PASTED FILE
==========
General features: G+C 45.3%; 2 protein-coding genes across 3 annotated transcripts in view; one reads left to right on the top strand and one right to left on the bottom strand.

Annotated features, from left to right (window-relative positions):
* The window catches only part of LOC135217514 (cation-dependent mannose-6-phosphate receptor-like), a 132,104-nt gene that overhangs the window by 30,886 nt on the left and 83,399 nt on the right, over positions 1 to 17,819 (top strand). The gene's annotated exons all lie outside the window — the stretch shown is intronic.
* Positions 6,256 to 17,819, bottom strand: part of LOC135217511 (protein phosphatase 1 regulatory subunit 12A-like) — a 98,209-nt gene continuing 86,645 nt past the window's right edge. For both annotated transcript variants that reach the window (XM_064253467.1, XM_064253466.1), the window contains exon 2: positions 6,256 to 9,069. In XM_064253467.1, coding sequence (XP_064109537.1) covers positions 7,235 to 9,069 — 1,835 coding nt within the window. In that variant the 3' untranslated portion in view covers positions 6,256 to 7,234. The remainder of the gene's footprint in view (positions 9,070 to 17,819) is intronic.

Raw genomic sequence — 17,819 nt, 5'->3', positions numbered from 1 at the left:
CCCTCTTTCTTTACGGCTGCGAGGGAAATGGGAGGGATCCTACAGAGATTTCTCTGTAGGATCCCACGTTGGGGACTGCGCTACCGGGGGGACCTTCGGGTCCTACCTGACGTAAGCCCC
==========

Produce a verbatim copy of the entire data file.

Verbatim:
General features: G+C 45.3%; 2 protein-coding genes across 3 annotated transcripts in view; one reads left to right on the top strand and one right to left on the bottom strand.

Annotated features, from left to right (window-relative positions):
* The window catches only part of LOC135217514 (cation-dependent mannose-6-phosphate receptor-like), a 132,104-nt gene that overhangs the window by 30,886 nt on the left and 83,399 nt on the right, over positions 1 to 17,819 (top strand). The gene's annotated exons all lie outside the window — the stretch shown is intronic.
* Positions 6,256 to 17,819, bottom strand: part of LOC135217511 (protein phosphatase 1 regulatory subunit 12A-like) — a 98,209-nt gene continuing 86,645 nt past the window's right edge. For both annotated transcript variants that reach the window (XM_064253467.1, XM_064253466.1), the window contains exon 2: positions 6,256 to 9,069. In XM_064253467.1, coding sequence (XP_064109537.1) covers positions 7,235 to 9,069 — 1,835 coding nt within the window. In that variant the 3' untranslated portion in view covers positions 6,256 to 7,234. The remainder of the gene's footprint in view (positions 9,070 to 17,819) is intronic.

Raw genomic sequence — 17,819 nt, 5'->3', positions numbered from 1 at the left:
CCCTCTTTCTTTACGGCTGCGAGGGAAATGGGAGGGATCCTACAGAGATTTCTCTGTAGGATCCCACGTTGGGGACTGCGCTACCGGGGGGACCTTCGGGTCCTACCTGACGTAAGCCCC